I knew I would agree with Kauflin on the core issues of worship. I was also delighted to read the following quote about the type of music we use. This is a lengthy quote, so I will simply cite it and plan to follow up with observations in another post. There is much wisdom in this quote.
“As I understand it, the best music enables people to genuinely and consistently magnify the greatness of the Savior in their hearts, minds, and wills. That’s a standard that will never change from culture to culture, generation to generation, church to church.
To flesh out this standard of excellence in your church, you’ll probably have a
musical center that effectively communicates to most people in the congregation. The songs sung in churches in rural Idaho, downtown Manhattan, Nottingham, England, and Bharuch, India are going to sound different. They should.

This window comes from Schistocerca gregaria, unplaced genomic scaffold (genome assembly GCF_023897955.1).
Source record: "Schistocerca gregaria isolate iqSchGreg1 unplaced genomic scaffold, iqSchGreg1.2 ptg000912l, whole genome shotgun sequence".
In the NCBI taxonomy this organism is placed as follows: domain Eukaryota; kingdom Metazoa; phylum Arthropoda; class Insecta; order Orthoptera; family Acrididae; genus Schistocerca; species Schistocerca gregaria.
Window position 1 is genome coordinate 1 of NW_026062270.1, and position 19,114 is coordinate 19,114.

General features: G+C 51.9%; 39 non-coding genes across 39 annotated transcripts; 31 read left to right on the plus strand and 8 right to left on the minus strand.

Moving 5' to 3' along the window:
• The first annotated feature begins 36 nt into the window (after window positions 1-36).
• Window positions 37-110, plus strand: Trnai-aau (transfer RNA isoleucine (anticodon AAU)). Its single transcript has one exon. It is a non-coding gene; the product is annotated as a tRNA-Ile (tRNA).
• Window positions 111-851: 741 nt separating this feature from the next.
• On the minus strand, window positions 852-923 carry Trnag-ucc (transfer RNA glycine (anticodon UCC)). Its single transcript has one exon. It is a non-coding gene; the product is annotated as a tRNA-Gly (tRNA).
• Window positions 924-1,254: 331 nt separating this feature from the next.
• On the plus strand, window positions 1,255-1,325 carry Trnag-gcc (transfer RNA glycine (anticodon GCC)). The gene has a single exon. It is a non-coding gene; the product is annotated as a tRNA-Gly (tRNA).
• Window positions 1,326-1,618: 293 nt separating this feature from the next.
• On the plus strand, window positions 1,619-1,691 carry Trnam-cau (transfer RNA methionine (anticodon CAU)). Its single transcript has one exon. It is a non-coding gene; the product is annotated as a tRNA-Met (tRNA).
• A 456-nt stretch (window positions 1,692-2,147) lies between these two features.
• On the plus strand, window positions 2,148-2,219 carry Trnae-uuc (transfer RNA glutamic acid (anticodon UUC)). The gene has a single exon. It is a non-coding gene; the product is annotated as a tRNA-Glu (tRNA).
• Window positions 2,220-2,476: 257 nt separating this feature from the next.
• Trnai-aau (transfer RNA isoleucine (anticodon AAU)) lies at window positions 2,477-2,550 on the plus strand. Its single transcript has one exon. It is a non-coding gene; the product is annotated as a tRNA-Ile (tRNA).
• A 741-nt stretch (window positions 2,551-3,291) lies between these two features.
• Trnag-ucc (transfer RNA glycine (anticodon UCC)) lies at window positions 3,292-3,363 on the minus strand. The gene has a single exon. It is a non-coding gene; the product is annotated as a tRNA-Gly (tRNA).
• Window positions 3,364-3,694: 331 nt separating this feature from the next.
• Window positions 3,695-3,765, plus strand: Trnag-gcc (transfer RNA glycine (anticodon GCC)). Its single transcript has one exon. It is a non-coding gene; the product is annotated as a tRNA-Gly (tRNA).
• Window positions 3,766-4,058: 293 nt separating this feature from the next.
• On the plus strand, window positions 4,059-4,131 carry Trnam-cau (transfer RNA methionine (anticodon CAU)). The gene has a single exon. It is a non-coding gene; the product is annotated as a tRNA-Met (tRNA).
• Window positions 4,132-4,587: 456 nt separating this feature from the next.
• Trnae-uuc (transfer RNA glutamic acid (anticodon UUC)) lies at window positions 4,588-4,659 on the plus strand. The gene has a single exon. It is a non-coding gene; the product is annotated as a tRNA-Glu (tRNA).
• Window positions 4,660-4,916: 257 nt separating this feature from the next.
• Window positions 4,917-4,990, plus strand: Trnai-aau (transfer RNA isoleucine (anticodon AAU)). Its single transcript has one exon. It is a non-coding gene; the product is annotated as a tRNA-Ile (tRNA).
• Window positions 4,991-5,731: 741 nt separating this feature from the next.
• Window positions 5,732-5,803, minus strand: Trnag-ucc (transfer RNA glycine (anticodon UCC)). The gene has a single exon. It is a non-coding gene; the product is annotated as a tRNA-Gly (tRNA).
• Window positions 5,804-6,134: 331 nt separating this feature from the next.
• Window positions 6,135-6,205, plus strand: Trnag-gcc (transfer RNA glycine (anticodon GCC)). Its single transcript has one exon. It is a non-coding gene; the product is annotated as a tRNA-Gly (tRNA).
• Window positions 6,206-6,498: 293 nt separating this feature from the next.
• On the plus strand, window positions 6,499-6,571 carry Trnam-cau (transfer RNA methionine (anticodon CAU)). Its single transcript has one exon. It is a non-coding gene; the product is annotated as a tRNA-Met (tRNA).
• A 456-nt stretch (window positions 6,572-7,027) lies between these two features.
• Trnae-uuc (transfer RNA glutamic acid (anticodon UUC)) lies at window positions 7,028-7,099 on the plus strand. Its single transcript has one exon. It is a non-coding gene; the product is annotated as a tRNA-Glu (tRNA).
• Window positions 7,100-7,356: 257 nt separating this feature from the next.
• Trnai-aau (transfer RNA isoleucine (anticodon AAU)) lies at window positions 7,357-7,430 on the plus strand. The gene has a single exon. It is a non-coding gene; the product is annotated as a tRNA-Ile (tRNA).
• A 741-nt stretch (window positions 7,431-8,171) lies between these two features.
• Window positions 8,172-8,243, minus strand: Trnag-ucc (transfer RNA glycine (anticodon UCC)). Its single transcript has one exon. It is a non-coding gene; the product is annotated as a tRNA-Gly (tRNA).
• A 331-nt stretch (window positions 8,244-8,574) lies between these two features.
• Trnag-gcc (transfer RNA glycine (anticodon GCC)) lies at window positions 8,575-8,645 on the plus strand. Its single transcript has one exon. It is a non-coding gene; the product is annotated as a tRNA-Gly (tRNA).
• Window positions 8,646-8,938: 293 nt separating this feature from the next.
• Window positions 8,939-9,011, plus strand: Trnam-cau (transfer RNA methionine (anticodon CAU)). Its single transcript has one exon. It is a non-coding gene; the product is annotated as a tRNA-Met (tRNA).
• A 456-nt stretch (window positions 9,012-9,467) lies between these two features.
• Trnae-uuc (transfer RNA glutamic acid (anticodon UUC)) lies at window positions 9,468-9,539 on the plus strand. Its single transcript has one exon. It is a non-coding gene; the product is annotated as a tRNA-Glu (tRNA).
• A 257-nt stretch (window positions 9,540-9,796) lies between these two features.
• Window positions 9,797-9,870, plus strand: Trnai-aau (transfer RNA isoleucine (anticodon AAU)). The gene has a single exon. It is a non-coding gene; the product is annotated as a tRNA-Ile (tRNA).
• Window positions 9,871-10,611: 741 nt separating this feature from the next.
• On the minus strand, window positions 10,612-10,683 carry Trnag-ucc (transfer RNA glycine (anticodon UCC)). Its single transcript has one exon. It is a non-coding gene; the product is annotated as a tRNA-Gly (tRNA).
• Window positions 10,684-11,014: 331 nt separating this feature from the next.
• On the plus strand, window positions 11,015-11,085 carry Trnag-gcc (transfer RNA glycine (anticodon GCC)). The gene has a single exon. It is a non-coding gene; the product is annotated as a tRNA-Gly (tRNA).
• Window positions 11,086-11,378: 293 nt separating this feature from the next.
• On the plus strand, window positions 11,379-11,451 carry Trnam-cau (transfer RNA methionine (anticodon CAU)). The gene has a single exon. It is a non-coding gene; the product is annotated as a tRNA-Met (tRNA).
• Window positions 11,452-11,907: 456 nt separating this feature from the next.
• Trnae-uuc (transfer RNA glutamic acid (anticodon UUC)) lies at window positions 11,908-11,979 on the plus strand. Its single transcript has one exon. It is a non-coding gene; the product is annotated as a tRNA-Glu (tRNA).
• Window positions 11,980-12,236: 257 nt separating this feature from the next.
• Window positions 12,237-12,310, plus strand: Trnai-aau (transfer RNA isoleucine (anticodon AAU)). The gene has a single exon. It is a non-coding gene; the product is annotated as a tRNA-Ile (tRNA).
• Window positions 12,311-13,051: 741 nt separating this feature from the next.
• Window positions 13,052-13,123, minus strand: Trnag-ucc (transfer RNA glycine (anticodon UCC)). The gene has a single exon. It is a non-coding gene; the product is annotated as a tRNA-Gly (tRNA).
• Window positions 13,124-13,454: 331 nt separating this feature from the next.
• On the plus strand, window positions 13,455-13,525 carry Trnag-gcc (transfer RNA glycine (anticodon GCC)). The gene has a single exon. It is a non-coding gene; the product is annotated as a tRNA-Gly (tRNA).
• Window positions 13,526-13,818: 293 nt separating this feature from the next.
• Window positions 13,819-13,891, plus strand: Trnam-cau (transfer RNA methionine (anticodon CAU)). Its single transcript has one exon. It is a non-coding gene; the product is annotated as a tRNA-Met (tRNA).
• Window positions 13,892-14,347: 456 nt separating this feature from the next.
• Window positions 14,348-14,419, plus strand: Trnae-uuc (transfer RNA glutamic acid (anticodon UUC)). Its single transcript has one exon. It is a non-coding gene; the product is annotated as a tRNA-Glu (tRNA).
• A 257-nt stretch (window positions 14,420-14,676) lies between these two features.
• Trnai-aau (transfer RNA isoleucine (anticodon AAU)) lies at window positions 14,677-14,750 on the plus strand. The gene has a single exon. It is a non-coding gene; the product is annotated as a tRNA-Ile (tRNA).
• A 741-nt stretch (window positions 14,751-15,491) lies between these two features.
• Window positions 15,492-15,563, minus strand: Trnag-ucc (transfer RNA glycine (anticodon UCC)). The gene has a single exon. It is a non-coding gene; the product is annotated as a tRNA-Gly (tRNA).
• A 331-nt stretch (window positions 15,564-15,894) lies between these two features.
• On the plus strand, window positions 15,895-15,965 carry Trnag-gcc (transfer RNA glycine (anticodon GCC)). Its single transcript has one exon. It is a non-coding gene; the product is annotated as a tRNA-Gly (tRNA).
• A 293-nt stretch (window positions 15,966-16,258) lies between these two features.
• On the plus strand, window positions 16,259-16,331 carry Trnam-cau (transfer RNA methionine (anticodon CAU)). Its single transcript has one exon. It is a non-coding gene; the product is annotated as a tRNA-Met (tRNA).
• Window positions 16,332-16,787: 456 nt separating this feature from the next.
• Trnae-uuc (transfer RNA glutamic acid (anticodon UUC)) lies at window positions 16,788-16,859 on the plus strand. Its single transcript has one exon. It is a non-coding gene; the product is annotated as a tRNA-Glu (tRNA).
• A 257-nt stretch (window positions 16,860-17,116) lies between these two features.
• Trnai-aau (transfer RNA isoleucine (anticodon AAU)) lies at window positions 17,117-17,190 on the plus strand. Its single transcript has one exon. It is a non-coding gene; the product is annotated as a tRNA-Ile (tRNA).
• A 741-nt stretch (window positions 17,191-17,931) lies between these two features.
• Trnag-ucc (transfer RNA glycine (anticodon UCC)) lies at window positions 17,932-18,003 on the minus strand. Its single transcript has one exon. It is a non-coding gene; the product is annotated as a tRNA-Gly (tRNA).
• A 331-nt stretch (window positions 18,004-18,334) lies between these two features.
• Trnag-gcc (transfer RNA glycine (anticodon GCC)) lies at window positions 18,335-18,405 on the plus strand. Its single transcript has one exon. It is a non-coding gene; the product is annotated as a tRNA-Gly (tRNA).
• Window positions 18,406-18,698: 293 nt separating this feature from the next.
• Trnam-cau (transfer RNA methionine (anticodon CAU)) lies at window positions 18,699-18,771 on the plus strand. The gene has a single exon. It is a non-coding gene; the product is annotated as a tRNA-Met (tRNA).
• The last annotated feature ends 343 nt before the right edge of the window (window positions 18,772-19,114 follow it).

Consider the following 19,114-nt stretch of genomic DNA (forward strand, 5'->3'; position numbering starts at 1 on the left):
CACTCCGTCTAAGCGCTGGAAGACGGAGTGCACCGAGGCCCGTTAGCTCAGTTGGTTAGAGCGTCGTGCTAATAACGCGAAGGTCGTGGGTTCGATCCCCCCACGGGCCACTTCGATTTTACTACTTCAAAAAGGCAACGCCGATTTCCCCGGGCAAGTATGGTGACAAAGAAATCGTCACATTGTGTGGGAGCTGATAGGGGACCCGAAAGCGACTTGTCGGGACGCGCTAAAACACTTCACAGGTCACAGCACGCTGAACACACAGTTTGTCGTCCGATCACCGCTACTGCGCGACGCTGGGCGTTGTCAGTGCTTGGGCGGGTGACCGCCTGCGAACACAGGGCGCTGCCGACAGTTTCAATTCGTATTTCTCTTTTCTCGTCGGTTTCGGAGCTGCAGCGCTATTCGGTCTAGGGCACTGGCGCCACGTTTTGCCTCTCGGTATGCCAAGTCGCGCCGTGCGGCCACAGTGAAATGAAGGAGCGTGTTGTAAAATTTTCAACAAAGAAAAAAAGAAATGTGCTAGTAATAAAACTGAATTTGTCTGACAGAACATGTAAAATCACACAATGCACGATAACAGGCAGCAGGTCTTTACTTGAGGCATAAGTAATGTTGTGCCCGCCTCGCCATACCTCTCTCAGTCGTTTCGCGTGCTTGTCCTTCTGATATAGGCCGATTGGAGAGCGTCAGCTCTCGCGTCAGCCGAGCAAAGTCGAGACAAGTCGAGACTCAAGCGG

When it comes to innovations, remember that Scripture doesn’t mandate that we push the envelope, artistically speaking, on Sunday mornings. Artists will always be searching for new and fresh ways to express their gifts, but congregations must be able to hear the message without being distracted by the medium. When we meet to worship God, we’re not aiming to glorify creativity but the Creator.
And as a practical matter, edifying the church means using songs that everyone
can sing. What’s on my iPod isn’t always the best place to start when I’m picking songs for congregational worship. I need to think through the musical level of the people I’m leading. I generally look for songs with melodies between a low A to a high D that are easy to learn and hard to forget. I also try to avoid complicated rhythms.” (p. 106)